I think it’s more that our practices have catching up to do with our aspirations and ideals, many of which are expressed in literature. Literature, and narratives/writing more generally, provide distinctive perspectives on disease and illness, as well as on healing and wellbeing, that can disrupt and even shatter assumptions and change consciousness concerning how illness is and could be better treated in societies, in healthcare settings, and among loved ones.

Forgive me for being unable to resist the most topical conversation point; you mention in the introduction of the book that “According to the WHO, an influenza pandemic remains a distinct possibility despite the increased availability of flu vaccines.” What are your thoughts about the global response to the COVID-19 outbreak?

As of this interview (March 9, 2020), so much is still unknown about the 2019 novel coronavirus that it is impossible to predict just how damaging it will turn out be in terms of lives lost, whether from COVID-19 or from another health condition for which patients can no longer get treatment, particularly among already vulnerable populations. We also do not know the ultimate consequences of losses of wages, employment, finances, and other opportunities, again particularly among already vulnerable populations. Official responses vary between two extremes: downplaying the risk of the disease and reassuring uneasy populations that there is nothing to fear on the one hand and on the other hand closing schools and other places where large numbers of people gather, and implementing travel bans and mandatory quarantines of millions of people.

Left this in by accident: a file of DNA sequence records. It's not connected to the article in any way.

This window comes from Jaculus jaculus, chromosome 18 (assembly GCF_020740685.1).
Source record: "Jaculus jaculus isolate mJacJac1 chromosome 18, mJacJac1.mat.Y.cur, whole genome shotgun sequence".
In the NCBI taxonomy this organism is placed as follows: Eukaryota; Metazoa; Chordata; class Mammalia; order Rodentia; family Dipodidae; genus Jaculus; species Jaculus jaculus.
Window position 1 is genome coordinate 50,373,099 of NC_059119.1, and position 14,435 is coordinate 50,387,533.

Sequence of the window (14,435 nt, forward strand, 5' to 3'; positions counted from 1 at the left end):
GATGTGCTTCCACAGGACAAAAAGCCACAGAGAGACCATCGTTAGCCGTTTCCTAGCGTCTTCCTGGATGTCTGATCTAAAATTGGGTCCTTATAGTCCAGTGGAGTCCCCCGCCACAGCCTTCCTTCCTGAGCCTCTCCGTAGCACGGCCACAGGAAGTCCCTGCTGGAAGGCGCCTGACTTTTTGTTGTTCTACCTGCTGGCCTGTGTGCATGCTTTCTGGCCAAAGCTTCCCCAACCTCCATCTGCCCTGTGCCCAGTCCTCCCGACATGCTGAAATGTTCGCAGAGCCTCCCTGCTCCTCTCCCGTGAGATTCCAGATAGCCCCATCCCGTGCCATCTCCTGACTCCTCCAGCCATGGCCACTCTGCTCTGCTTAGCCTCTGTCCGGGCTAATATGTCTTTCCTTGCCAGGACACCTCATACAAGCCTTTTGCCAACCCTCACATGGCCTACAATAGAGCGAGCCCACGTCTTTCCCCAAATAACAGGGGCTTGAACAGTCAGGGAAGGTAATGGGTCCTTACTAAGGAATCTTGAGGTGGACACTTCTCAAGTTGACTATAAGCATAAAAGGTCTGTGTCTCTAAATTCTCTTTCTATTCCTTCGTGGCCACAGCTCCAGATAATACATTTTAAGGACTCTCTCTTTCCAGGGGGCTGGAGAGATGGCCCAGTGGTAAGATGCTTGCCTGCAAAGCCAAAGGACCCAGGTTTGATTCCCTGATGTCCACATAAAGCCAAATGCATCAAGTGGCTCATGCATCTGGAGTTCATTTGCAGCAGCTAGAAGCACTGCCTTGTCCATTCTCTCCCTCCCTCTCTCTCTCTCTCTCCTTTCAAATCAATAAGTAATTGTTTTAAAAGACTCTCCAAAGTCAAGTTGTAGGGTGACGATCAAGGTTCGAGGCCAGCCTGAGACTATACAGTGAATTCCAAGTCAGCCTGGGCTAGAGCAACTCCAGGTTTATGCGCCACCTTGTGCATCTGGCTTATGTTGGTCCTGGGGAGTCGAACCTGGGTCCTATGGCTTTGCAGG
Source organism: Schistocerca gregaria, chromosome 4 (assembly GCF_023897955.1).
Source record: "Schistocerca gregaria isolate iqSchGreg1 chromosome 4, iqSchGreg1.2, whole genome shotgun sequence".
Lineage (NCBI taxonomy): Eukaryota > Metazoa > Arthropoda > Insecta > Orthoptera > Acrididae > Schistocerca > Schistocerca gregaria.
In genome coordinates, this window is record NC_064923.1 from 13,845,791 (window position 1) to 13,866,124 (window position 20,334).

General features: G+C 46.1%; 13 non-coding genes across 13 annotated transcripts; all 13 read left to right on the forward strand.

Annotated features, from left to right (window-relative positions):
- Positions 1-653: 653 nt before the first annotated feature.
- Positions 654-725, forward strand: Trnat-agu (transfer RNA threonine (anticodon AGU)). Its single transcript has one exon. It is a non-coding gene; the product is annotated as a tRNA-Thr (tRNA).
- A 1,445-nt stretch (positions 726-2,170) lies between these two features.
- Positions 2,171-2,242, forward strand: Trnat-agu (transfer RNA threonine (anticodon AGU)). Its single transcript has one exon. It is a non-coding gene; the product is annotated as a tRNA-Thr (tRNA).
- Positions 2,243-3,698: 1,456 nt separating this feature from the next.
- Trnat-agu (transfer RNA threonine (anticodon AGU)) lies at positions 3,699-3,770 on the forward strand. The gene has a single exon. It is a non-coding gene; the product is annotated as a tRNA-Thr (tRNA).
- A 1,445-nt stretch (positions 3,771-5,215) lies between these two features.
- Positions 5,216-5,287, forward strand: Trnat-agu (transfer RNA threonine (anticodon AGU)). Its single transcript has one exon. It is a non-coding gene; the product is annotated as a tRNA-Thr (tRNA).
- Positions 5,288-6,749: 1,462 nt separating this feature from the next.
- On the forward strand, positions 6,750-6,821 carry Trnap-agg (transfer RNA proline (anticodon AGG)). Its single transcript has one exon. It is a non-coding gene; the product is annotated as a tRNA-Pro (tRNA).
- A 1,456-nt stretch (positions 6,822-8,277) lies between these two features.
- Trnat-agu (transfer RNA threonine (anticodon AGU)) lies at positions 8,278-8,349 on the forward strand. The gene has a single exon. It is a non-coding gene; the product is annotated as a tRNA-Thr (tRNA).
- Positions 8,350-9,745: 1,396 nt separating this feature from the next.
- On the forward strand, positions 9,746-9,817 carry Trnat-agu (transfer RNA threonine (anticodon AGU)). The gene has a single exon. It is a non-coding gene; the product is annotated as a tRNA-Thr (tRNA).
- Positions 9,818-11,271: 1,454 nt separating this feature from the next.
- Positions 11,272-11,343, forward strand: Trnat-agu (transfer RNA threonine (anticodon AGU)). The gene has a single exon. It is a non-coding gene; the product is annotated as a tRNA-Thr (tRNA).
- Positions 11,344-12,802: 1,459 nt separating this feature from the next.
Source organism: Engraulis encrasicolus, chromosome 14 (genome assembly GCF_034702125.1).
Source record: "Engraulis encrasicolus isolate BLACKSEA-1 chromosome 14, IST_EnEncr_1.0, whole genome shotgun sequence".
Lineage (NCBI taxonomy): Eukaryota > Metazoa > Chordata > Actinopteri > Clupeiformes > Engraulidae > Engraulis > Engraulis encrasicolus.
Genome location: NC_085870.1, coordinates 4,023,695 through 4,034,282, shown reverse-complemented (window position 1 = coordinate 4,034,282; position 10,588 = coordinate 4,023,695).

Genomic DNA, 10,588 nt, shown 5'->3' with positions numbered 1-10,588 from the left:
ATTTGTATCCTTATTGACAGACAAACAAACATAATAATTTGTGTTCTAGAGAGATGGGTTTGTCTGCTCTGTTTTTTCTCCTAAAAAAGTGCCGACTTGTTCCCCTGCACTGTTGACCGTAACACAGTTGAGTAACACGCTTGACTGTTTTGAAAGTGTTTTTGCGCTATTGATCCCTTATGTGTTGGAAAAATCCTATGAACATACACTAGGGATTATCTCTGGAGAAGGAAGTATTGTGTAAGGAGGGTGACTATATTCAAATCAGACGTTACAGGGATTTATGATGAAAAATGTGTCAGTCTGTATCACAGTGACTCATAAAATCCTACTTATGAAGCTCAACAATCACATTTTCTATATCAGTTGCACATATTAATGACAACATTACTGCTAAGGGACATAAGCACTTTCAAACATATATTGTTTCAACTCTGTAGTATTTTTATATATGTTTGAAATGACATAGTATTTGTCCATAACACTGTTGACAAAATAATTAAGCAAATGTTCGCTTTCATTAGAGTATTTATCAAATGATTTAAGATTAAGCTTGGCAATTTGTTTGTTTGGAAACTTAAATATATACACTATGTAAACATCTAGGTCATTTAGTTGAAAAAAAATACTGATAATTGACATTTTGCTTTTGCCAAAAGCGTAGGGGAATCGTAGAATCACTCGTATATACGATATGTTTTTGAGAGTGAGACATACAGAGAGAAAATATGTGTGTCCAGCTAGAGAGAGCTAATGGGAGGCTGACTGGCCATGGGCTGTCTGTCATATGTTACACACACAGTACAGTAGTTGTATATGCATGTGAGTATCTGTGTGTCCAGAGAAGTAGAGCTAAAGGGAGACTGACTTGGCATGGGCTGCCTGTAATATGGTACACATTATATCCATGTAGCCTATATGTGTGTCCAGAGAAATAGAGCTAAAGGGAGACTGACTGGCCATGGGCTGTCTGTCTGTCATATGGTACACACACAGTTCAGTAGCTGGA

Part 1 of Global Healing – “Shattering Stigmas” – speaks to how the prejudicial attitudes and discriminatory behaviors surrounding certain diseases cause even greater anguish than the physical symptoms of these diseases themselves. We are already seeing this with COVID-19, in China, Italy, and other parts of the world, where individuals who have had the disease or who are from places with high rates of COVID-19 are facing a strong backlash.

I had the pleasure of reading your chapter, “Medically Treating, Not Healing.” Even the chapter title itself is thought provoking. What do you make of the general neglect towards the emotive aspect of healing in our culture?

Much healthcare is focused on treating immediate symptoms and addressing short-term needs. For many patients, this approach is sufficient. But when symptoms and needs result from chronic conditions (e.g., recognized chronic diseases, conditions that are persistent), or from serious and/or stigmatized diseases, more attention needs to be paid to healing, that is to say, to enabling physical and mental wellbeing. Our neglect of wellbeing has had serious – and frequently preventable – economic, health, mental, and social consequences.